Purpose: This study compared acute exercise responses during arm cranking, functional electrical stimulation (FES)–assisted leg cycling, and combined arm and leg (“hybrid”) cycling in individuals with spinal cord injury during maximal and submaximal exercise.
Methods: Nine male subjects with long-standing neurological lesions from C7 to T12 were recruited. All subjects performed arm crank ergometry (ACE), FES leg cycle exercise (FES-LCE), combined ACE + FES-LCE, and cycling on a hybrid FES tricycle (HYBRID). They were assessed for their peak exercise responses in all four modalities. Subsequently, their submaximal heart rates (HR), cardiac outputs (Q), stroke volumes (SV), and arteriovenous oxygen extractions (Ca-Cv)O2 were measured at 40%, 60%, and 80% of mode-specific V˙O2peak.
Results: Arm exercise alone and arm + leg exercise resulted in significantly higher V˙O2peak and HRpeak compared with FES-LCE (P < 0.05). Submaximal V˙O2 during FES-LCE was significantly lower than all other modalities across the range of exercise intensities (P < 0.05). ACE elicited 70%–94% higher steady-state V˙O2, and HYBRID evoked 99%–148% higher V˙O2 compared with FES-LCE. Steady-state FES-LCE also produced significantly lower Q, HR, and (Ca-Cv)O2. ACE evoked 31%–36% higher Q and 19%–47% greater HR than did FES-LCE. HYBRID elicited 31%–49% greater Q and 23%–56% higher HR than FES-LCE.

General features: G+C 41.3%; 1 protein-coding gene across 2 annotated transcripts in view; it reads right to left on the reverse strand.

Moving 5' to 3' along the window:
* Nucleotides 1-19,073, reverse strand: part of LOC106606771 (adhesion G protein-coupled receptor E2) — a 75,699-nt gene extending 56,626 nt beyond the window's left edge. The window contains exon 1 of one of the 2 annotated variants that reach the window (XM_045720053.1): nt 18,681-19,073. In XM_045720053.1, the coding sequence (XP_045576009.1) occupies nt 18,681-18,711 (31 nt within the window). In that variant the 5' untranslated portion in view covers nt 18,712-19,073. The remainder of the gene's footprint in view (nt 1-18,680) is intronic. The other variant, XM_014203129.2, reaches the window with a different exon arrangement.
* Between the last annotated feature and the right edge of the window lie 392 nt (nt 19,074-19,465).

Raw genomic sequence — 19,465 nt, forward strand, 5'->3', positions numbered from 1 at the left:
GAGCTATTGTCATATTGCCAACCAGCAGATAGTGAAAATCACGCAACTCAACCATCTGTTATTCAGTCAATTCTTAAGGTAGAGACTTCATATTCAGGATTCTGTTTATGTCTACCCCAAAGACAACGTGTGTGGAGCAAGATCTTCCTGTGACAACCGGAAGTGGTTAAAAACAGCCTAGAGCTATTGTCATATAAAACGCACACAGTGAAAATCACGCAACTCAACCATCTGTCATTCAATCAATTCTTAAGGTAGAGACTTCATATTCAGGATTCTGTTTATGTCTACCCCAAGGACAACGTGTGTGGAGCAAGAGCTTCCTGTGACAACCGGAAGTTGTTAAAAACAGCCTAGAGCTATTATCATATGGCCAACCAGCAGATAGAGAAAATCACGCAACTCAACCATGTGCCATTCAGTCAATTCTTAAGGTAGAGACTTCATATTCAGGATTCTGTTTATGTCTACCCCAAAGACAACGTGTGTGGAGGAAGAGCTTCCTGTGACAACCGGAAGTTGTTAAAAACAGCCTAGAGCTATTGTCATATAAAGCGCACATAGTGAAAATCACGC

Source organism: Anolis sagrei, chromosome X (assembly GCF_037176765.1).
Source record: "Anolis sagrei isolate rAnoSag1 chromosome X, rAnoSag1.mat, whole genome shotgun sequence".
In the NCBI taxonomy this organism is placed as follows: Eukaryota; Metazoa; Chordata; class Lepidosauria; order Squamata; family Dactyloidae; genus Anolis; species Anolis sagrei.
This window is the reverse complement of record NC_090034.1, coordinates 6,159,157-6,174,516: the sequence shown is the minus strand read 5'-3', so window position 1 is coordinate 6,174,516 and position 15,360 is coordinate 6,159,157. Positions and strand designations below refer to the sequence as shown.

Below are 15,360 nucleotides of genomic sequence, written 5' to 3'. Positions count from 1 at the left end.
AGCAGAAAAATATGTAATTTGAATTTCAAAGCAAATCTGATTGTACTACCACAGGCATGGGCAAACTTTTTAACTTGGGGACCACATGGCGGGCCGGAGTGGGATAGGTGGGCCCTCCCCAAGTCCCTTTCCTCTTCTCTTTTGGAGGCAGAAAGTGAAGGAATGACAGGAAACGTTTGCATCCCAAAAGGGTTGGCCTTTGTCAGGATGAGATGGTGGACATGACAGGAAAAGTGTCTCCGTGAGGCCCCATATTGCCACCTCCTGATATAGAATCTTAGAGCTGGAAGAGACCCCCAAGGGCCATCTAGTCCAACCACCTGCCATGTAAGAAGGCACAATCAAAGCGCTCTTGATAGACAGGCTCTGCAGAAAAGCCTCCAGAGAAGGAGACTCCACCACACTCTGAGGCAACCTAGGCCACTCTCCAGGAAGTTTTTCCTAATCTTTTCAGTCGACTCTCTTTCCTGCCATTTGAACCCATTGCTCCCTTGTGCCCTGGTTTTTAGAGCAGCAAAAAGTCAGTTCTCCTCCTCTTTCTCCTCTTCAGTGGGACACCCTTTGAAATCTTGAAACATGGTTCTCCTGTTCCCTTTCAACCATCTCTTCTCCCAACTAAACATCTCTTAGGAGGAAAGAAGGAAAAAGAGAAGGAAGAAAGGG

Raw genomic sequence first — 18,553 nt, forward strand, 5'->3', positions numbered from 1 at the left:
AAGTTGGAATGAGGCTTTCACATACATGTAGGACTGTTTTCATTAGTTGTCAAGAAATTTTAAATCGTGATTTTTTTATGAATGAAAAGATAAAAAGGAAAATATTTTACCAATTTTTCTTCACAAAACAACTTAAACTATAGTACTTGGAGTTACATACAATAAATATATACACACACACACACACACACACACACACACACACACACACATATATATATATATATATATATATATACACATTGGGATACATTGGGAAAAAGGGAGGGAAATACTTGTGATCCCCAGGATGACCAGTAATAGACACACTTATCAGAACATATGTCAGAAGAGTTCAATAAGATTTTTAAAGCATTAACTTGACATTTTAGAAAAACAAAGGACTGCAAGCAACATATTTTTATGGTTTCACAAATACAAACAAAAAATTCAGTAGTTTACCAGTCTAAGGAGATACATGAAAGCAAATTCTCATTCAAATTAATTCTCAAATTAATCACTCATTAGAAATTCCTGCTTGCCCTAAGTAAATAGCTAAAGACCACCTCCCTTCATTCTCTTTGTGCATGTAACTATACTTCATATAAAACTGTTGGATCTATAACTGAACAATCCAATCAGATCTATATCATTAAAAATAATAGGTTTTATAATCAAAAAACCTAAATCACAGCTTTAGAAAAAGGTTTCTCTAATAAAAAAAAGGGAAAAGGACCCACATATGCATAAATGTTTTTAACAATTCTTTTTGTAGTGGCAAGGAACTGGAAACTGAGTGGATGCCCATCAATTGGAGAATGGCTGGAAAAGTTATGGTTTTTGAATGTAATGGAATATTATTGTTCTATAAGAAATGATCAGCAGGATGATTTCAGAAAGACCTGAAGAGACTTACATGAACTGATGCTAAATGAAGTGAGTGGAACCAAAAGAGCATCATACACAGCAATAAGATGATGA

Conclusions: Combined arm and leg exercise can develop a higher oxygen uptake and greater cardiovascular demand compared with ACE or FES-LCE alone. These findings suggested that combined arm + leg FES training at submaximal exercise intensities may lead to greater gains of aerobic fitness than would arm exercise alone. These data also proffered that FES leg cycling exercise by itself may be insufficient to promote aerobic fitness in the spinal cord injury population.
1Clinical Exercise and Rehabilitation Unit, Faculty of Health Sciences, University of Sydney, Sydney, AUSTRALIA; 2Faculty of Medicine, Department of Rehabilitation Medicine, University of Malaya, Kuala Lumpur, MALAYSIA; 3Faculty of Medicine, Department of Physiology, University of Malaya, Kuala Lumpur, MALAYSIA; and 4Rehabilitation Studies Unit, Faculty of Medicine, University of Sydney, Sydney, AUSTRALIA
Address for correspondence: Nazirah Hasnan, M.B.B.S., Faculty of Medicine, Department of Rehabilitation Medicine, University of Malaya, Kuala Lumpur, 50603, Malaysia; E-mail: email@example.com; firstname.lastname@example.org.
Submitted for publication June 2012.
Accepted for publication November 2012.